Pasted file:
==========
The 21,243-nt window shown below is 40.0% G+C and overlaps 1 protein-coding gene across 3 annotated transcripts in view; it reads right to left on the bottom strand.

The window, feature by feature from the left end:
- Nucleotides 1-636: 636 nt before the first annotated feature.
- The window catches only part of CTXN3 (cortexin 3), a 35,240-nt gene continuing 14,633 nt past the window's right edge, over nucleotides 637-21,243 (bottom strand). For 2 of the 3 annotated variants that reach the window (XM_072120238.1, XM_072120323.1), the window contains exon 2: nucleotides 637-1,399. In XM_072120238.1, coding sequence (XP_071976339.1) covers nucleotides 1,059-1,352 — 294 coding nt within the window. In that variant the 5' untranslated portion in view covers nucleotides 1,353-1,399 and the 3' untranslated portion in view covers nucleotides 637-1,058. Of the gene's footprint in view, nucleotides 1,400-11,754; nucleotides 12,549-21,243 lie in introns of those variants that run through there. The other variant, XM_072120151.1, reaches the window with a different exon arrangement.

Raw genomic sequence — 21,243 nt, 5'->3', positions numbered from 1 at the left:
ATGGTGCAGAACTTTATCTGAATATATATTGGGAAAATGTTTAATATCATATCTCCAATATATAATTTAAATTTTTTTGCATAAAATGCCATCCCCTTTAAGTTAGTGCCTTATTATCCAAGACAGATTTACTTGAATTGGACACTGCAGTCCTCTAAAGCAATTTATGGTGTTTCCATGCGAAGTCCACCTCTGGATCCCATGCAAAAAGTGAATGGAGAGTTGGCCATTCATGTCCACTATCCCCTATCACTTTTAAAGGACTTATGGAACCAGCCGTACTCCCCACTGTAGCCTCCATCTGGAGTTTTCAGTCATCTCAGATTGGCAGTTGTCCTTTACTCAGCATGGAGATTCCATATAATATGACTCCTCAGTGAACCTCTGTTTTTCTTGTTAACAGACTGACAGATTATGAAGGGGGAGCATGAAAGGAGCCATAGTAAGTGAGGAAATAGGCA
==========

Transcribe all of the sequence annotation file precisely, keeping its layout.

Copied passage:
The 21,243-nt window shown below is 40.0% G+C and overlaps 1 protein-coding gene across 3 annotated transcripts in view; it reads right to left on the bottom strand.

The window, feature by feature from the left end:
- Nucleotides 1-636: 636 nt before the first annotated feature.
- The window catches only part of CTXN3 (cortexin 3), a 35,240-nt gene continuing 14,633 nt past the window's right edge, over nucleotides 637-21,243 (bottom strand). For 2 of the 3 annotated variants that reach the window (XM_072120238.1, XM_072120323.1), the window contains exon 2: nucleotides 637-1,399. In XM_072120238.1, coding sequence (XP_071976339.1) covers nucleotides 1,059-1,352 — 294 coding nt within the window. In that variant the 5' untranslated portion in view covers nucleotides 1,353-1,399 and the 3' untranslated portion in view covers nucleotides 637-1,058. Of the gene's footprint in view, nucleotides 1,400-11,754; nucleotides 12,549-21,243 lie in introns of those variants that run through there. The other variant, XM_072120151.1, reaches the window with a different exon arrangement.

Raw genomic sequence — 21,243 nt, 5'->3', positions numbered from 1 at the left:
ATGGTGCAGAACTTTATCTGAATATATATTGGGAAAATGTTTAATATCATATCTCCAATATATAATTTAAATTTTTTTGCATAAAATGCCATCCCCTTTAAGTTAGTGCCTTATTATCCAAGACAGATTTACTTGAATTGGACACTGCAGTCCTCTAAAGCAATTTATGGTGTTTCCATGCGAAGTCCACCTCTGGATCCCATGCAAAAAGTGAATGGAGAGTTGGCCATTCATGTCCACTATCCCCTATCACTTTTAAAGGACTTATGGAACCAGCCGTACTCCCCACTGTAGCCTCCATCTGGAGTTTTCAGTCATCTCAGATTGGCAGTTGTCCTTTACTCAGCATGGAGATTCCATATAATATGACTCCTCAGTGAACCTCTGTTTTTCTTGTTAACAGACTGACAGATTATGAAGGGGGAGCATGAAAGGAGCCATAGTAAGTGAGGAAATAGGCA